Cinemagraphs exploded in popularity back in 2011 and the aesthetic was seen everywhere from Tumblr to Fashion week and on the platforms of major brands such as Samsung, Volvo and Giorgio Armani. Cinemagraphs incorporate the art of motion to a still image and creates an enigmatic illusion.
We spoke with Jayden about the medium to find out more about the art of Cinemagraphs.
Hi Jayden do tell us a little bit about yourself
I’m an art director in the digital advertising industry who dabbles in fashion, portraiture and product photography.
What got you into the art of cinemagraphs and how long have you been doing this for?
Came across an interesting article with the title “This Guy Turned Making Weird GIFs Into a Lucrative Job”, it was about Romain Laurent, a photographer who started making quirky cinemagraphs of his friends and gotten attention of brands who eventually worked with him creating very cool cinemagraphs. I’ve only started creating cinemagraphs last December, so about 3-4 months.
What are the equipments needed to create a cinemagraph?
The most important equipment would be a steady tripod. Most cinemagraphs are created from video footage, hence even the slightest movement to the camera will affect the smoothness of the end product. Other than that, the equipment that I use are just my regular photography/videography gear (camera + lens).
How long does it take to create a cinemagraph?
The planning and ideation would vary from cinemagraph to cinemagraph, but the execution of the shoot usually takes from 5 mins to 15 mins depending on the complexity of the scene set up. I still do a fair bit of trial and error with the post processing, sometimes it takes me from as short as 15 mins to edit it, and other times it can take all the way till 2 hours – just to perfect the flow of the cinemagraph. The calligraphy class was a rather impromptu moment, the clip was shot fairly quickly and the editing didn’t take more than 10 minutes.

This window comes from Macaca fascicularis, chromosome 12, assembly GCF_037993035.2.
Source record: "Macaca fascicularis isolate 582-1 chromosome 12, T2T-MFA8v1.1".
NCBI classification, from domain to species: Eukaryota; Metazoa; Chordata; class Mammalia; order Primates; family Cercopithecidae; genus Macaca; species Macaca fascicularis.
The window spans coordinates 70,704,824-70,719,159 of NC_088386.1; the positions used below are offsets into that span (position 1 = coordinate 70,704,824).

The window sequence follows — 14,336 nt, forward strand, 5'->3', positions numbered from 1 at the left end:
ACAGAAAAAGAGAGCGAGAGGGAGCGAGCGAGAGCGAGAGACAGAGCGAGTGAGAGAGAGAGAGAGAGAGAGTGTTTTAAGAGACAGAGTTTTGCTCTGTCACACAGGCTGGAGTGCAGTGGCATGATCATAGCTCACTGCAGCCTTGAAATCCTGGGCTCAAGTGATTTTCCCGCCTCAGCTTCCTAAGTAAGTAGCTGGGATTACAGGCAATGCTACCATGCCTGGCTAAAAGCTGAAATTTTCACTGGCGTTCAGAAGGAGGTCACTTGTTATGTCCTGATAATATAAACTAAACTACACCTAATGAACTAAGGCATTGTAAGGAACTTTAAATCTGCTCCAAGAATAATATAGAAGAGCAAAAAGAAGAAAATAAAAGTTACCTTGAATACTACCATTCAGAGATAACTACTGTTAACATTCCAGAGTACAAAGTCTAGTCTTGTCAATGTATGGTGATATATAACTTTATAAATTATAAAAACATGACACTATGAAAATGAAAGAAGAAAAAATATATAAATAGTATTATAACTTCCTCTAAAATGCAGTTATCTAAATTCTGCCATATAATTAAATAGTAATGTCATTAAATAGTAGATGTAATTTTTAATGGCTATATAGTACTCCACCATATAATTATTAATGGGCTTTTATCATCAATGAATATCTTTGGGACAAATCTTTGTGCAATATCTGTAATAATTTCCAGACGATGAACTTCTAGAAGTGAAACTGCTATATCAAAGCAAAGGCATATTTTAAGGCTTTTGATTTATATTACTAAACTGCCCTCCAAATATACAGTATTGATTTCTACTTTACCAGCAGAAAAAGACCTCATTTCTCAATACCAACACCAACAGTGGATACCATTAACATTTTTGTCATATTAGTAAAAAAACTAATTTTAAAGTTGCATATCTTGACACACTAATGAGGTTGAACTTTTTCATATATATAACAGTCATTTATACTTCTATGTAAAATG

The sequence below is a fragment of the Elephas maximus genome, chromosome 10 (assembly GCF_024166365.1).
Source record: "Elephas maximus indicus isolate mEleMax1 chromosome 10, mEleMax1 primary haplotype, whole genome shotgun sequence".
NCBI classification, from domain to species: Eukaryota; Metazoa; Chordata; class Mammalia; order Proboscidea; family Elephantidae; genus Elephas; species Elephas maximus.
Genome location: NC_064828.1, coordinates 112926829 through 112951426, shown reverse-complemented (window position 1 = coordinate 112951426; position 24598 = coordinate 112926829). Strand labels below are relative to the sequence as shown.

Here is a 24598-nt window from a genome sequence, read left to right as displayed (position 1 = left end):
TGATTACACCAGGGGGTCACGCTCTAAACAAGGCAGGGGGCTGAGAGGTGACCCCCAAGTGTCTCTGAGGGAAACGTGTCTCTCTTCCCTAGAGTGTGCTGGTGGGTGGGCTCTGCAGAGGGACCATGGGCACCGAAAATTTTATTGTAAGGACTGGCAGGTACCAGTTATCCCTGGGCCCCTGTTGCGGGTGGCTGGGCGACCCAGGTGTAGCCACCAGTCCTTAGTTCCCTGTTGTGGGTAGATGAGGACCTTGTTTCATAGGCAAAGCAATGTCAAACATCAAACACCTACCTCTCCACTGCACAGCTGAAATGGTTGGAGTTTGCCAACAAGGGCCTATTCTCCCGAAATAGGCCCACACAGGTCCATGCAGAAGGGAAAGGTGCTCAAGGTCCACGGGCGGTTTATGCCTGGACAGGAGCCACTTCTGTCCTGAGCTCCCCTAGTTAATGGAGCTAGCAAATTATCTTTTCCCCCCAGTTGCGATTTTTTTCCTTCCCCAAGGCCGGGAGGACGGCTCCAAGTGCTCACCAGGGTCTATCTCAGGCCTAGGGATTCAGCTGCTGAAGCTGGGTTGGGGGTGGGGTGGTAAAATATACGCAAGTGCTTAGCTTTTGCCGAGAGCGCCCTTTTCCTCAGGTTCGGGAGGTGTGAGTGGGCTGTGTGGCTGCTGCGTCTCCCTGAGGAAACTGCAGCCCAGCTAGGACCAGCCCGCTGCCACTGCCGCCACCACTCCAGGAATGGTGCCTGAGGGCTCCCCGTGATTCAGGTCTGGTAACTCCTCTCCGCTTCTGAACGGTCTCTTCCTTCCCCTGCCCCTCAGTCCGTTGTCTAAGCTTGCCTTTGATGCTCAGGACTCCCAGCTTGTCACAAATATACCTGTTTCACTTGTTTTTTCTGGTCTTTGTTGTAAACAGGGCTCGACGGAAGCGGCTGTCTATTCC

What is the post-processing like?
It is a little technical, so I will try to condense my tips in point form.
1- Open video clip in Photoshop.
2- Select the portion of the clip to be looped.
For seamless flow:
3- Retain a short front portion of the clip just before the initial slice.
4- Fade this short portion in at the end of sliced loop video. (To make the animation seamless)
For rewinding and forwarding flow:
5- Copy the sliced loop video and paste it behind the original loop.
6- Reverse the clip.
7- Export the clip as video cinemagraph. (For Instagram)
8- Import the exported clip using “Import Frames to Layers”
9- Export as gif cinemagraph. (For web and Facebook)
What are you currently working on and the future projects you would like to undertake?
I’m currently working on creating a set of high fashion cinemagraphs as well as exploring new video editing techniques that can be used to create more interesting cinemagraphs.